Function be Damned! Expressive Clocks Don’t Always Tell Time


It’s not too often that I’m in the market for a wall clock. But when I am, I gravitate toward the clock that’s more objet d’art than, well, clock. By definition, a clock is a device other than a watch that measures and indicates time. But in the design realm, a clock is a work of art that tends to be vague about the time. Which is fine, most of the time.

Yes, we have our cell phones to check the time, but isn’t it nice to have a clock hanging in your kitchen, bathroom, or office? I find that a simple clock on the wall can really pull a room together. But sometimes the numbers on the clock face just don’t work with the décor. The numbers are the wrong size or the wrong font or, god forbid, roman numerals. Despite the complete lack of functionality in these numberless clocks, they do look good. The Walter Wayle II wall clock (above) is just as likely to be interpreted as an animated avian sculpture as a way to tell time, but it could be just the piece your dining room needs.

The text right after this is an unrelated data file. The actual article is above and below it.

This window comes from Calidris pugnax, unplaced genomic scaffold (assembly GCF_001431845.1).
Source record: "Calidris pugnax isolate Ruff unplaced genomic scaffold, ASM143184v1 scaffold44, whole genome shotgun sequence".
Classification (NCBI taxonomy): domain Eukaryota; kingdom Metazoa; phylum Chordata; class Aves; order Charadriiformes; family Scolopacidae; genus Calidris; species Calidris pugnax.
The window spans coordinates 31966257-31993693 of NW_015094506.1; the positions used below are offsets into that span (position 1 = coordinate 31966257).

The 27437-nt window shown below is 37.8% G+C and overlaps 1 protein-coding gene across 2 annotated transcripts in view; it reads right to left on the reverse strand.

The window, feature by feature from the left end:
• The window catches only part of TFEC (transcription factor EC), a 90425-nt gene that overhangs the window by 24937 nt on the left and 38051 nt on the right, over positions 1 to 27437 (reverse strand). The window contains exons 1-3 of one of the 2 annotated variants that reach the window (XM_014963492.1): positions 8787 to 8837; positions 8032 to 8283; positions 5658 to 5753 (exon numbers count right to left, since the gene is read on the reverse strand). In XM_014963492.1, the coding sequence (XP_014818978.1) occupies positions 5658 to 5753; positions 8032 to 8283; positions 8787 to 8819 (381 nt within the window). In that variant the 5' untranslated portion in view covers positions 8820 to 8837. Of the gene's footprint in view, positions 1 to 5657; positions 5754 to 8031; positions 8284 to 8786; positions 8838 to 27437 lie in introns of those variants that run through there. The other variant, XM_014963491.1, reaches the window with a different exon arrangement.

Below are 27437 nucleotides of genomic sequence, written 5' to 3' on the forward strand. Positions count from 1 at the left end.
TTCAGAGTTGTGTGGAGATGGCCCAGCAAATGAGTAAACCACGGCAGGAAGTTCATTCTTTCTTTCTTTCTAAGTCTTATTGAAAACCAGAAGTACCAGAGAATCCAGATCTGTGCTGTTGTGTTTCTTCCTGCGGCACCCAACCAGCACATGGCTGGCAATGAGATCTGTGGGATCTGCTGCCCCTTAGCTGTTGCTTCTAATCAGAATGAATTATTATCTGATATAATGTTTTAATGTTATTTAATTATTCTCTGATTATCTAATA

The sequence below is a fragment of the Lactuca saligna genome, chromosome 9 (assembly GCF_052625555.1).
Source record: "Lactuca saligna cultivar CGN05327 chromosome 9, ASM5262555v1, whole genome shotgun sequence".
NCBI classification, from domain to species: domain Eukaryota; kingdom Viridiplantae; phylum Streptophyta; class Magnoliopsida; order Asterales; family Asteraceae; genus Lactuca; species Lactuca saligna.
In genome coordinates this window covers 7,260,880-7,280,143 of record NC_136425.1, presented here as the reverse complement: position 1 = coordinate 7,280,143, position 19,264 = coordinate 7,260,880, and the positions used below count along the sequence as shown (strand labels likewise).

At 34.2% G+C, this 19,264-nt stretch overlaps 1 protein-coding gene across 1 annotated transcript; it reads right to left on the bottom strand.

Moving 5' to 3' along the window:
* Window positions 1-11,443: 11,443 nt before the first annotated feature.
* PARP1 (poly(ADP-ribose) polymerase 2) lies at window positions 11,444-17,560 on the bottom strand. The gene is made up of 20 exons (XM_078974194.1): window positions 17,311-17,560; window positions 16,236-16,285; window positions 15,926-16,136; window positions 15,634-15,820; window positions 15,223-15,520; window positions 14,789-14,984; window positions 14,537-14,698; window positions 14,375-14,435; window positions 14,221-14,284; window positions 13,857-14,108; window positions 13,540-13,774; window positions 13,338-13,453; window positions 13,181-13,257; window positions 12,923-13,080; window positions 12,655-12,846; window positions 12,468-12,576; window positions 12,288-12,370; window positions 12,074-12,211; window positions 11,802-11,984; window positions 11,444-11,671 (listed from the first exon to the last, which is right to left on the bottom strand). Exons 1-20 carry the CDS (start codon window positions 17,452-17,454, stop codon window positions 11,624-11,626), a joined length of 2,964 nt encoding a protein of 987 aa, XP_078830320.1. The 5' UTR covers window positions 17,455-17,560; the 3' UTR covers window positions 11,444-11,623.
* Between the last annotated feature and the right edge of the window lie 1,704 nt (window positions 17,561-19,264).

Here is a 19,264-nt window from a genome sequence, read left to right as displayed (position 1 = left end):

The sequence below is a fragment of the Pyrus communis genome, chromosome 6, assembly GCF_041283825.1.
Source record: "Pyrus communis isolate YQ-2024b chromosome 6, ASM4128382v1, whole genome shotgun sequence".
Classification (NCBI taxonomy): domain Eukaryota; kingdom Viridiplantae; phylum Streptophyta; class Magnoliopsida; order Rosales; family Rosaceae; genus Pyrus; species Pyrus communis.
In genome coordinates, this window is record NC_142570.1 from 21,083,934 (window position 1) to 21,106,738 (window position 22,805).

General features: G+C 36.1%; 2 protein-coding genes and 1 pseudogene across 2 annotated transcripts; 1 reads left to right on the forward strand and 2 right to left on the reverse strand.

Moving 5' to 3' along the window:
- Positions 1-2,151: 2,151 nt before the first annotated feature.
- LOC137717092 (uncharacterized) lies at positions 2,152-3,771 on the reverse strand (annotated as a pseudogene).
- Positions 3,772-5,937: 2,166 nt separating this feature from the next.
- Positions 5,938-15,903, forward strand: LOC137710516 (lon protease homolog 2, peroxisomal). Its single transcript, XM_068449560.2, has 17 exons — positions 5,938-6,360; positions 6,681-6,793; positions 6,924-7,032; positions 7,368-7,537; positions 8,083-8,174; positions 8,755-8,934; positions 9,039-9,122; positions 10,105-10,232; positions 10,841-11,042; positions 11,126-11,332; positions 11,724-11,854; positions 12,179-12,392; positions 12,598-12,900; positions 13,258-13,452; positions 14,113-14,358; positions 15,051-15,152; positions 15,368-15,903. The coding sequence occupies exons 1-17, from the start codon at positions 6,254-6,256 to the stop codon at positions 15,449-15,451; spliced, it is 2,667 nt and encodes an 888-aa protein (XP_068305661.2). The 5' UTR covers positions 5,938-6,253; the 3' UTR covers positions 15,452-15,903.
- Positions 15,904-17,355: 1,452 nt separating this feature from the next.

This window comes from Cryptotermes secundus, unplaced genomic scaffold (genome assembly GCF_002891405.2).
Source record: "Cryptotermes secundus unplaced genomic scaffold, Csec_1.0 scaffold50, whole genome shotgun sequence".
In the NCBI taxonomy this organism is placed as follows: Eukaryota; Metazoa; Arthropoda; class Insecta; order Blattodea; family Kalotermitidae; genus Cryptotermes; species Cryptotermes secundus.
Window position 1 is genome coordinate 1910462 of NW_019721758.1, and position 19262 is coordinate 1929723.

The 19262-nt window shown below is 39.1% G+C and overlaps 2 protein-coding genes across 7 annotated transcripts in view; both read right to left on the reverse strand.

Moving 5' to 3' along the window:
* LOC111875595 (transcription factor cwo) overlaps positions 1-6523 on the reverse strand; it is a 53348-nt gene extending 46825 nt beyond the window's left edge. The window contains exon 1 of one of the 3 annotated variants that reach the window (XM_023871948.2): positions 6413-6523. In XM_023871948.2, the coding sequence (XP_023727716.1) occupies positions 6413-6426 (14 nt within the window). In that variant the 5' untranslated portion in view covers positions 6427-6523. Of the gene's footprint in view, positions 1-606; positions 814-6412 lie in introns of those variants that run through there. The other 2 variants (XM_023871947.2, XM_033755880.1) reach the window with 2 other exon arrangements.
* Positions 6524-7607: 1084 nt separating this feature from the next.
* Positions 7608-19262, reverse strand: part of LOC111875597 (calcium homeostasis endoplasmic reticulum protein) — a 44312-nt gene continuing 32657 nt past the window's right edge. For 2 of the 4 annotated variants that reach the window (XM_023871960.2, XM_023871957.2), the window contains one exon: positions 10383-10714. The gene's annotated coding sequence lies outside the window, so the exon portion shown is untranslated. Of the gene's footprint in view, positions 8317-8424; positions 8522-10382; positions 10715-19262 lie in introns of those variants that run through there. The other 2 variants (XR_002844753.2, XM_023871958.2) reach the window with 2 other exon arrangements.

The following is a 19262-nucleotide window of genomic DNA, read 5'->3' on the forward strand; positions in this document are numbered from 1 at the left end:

George Nelson Ball Clock. This way no one can tell them it’s too late to have another scotch.

The famed Ball Clock may have George Nelson’s name attached to it but supposedly the iconic, candy-colored clock is the product of a boozy dinner party with Isamu Noguchi, Irving Harper and Buckminster Fuller in 1948. The morning after, they saw a drawing of the clock on a roll of drafting paper (oh, designers). To this day no one really knows who created the timeless Ball Clock, which Design Within Reach sells in the $300 range.

What is that? Oh, it’s 10 after 10.

While each of these clocks have some semblance of measurement and indication of time, they don’t have minute markings and do sacrifice precision and punctuality for beauty. But who cares if you’re late to your conference call or burn the casserole in the oven? You have a beautiful clock and a permanent conversation piece.


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